[FOM] interpretation of Chaitin's work

Ben Crowell fomcrowell06 at lightandmatter.com
Tue Feb 21 18:56:10 EST 2006

Gregory Chaitin has an article in the March Scientific American
in which he claims that the irreducible complexity of the number
he calls Omega "smashes hopes for a complete, all-encompassing
mathematics in which every true fact is true for a reason."
He also has a popular-level treatment published in book form,
and the book more cautiously notes that his interpretation of
his own work is controversial among philosphers of mathematics.
Any opinions? It doesn't seem surprising to me that there are mathematical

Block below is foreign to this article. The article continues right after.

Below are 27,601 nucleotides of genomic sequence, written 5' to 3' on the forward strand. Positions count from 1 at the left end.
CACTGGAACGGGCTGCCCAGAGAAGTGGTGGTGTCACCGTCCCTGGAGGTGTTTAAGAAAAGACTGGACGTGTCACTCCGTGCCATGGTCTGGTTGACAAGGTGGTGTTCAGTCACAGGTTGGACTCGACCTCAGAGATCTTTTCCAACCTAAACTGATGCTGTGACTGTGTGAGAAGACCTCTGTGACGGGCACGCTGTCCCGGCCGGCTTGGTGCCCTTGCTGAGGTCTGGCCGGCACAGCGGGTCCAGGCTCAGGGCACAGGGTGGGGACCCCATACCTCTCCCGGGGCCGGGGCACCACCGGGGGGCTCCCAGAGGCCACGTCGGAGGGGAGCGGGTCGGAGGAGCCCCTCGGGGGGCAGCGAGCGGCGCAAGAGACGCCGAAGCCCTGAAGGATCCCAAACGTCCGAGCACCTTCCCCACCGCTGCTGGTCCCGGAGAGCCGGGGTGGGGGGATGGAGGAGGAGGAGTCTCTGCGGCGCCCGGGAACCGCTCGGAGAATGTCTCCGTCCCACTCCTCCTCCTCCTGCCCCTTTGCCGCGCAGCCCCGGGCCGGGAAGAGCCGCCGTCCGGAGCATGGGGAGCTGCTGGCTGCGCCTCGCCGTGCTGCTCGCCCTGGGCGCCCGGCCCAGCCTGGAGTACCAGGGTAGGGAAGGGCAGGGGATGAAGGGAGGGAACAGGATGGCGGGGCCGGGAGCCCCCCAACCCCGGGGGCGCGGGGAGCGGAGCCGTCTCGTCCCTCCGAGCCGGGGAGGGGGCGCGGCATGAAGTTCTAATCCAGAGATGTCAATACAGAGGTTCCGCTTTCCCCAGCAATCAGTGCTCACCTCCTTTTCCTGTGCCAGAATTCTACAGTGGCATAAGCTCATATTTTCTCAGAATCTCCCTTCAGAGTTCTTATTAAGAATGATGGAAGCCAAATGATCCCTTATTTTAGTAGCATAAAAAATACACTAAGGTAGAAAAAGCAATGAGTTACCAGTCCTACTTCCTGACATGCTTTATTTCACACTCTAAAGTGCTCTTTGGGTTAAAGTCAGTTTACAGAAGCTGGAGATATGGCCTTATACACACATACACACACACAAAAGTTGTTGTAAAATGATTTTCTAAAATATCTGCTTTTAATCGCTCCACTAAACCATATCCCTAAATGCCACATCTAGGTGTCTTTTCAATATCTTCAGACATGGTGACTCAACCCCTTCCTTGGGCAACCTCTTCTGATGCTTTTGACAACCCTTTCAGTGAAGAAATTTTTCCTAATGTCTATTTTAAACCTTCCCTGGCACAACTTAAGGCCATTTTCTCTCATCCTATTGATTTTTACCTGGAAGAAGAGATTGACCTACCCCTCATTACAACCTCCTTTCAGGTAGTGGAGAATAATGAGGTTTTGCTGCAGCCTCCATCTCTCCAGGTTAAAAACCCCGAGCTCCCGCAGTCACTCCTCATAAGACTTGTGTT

truths that are true, but not "for a reason." E.g., if we take P(n)
to mean that Goldbach's conjecture holds for all numbers up to n,
and Q(n) to mean that the nth digit of Omega is even, then I'd
suspect that for sufficiently large values of n, neither P(n)
not Q(n) can ever be proved or disproved by human efforts, and
neither P(n) nor Q(n) is of any consequence for the rest of

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